Wool Maker Lane

knitting, spinning and life with alpacas

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Autumn is coming

Autumn is certainly upon us even if the BBC weatherman announced this morning that it doesn’t officially start for another two days.  The weather has definitely turned chillier and the nights are now drawing in.  Last night it was dark at about 9.15 p.m.  The word for autumn in Irish is fómhar (pronounced fo-war) which means gather or harvest.  The farmers have been busy bringing in the hay but as there is very little arable land around here there aren’t many other signs of autumn yet.


Yesterday I bought two large bales of peat briquettes to start the fire going.

During my podcast fest in Bristol, I was watching Rosehip Knits where Hannah suggested a Dye a long.  This was like music to my ears.  I have always wanted to try my hand at dyeing wool and really just needed a ‘push’ to go ahead with it.  The dye a long  is open to all sorts of dyeing during the month of September and naturally I thought that there would be tonnes of blackberries on the bushes and I would have the end of Bert’s white fleece knocking around..what a great excuse to get myself some gorgeous purple wool.  I have hit a few stumbling blocks however but nothing that can’t be overcome.  I have been doing lots of homework courtesy of Shades of Lynx blog, Jenny Dean’s Wild Colour website and Wildcolours.co.uk.  I decided that I needed some alum.  I have been asking around locally in the wool shop in town and at chemists for it but it seems to be very hard to get in these parts without having to order it in the U.K.  I will keep trying though.   When I mentioned in the wool shop that I wanted it to dye wool with blackberries the lady gave me a grin and exclaimed, “Ooh that’s an awful waste of blackberries!”  And she might have a point.  However I went down to the field this afternoon and I don’t even know if the blackberries would be ready by the end of September, which is the dye a long cut off date.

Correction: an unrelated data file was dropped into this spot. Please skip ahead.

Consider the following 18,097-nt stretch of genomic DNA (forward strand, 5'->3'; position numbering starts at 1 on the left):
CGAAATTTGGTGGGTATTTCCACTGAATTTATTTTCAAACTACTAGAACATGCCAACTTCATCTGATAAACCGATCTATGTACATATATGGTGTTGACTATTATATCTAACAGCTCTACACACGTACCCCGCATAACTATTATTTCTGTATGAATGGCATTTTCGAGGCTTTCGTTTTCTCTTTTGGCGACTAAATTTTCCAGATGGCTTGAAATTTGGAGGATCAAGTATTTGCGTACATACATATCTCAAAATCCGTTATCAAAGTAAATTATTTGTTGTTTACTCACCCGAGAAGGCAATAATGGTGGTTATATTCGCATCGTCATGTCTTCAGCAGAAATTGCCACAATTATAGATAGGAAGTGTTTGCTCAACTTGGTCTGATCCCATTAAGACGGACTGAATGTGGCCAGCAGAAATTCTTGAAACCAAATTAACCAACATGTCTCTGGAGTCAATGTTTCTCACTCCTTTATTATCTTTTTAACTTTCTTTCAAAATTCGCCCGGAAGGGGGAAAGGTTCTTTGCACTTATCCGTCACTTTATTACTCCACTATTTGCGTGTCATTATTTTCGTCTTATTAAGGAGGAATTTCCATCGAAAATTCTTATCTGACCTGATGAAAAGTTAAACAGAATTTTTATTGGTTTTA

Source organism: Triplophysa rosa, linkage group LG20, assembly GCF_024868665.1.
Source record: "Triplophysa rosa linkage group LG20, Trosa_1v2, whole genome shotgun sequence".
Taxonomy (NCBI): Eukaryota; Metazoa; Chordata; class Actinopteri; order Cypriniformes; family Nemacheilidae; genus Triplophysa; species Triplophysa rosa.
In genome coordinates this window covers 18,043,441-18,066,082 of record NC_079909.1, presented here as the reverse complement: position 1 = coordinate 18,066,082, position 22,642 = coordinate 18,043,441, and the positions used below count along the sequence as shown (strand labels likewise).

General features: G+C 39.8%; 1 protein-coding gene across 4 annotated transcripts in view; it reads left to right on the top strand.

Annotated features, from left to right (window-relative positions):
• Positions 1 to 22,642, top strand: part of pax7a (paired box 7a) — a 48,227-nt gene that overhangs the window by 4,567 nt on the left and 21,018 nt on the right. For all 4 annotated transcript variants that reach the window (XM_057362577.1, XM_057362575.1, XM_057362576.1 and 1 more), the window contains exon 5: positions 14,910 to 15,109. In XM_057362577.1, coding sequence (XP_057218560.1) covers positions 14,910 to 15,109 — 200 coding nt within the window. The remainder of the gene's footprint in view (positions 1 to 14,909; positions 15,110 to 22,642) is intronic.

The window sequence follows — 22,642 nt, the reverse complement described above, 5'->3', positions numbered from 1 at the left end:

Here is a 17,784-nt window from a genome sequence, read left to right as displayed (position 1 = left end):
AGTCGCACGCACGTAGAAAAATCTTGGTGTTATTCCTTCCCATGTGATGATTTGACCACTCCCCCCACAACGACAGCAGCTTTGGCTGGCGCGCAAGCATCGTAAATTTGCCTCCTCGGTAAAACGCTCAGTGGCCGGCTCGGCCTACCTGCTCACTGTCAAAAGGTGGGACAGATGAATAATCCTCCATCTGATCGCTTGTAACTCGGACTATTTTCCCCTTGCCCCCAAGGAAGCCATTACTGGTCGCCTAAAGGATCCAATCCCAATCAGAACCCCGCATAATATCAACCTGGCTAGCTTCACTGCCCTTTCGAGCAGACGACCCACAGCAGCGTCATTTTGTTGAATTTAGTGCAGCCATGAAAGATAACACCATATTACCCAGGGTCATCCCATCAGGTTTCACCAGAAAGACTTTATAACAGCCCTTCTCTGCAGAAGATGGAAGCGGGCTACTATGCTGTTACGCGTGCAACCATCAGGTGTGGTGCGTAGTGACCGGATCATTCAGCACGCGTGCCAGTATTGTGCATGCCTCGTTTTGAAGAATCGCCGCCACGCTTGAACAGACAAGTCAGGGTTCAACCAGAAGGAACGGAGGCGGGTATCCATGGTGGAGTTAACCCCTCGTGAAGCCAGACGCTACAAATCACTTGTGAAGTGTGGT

If I get no further I shall try another tack but I’ll give it another week to see about the alum and the berries.  I think that elderberries may be ripe in the next couple of weeks so that’s another possibility.

Liam’s hat

My friend mentioned to me the other day that her little baby doesn’t yet have a hat and naturally what could I do but offer to make him one and I was only delighted to.

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I used Katia Merino Aran Plus which is 52% wool and 48% acrylic.  It is incredibly soft to touch and the colours are so cheery for a little one.  I needed just under 50g which means that I have enough yarn to knit another one.  I didn’t use a pattern.  I knew the circumference of Liam’s head so I cast on sufficient stitches and the garment just evolved.  I love it.  Hopefully it will keep him warm and cosy as the weather cools down.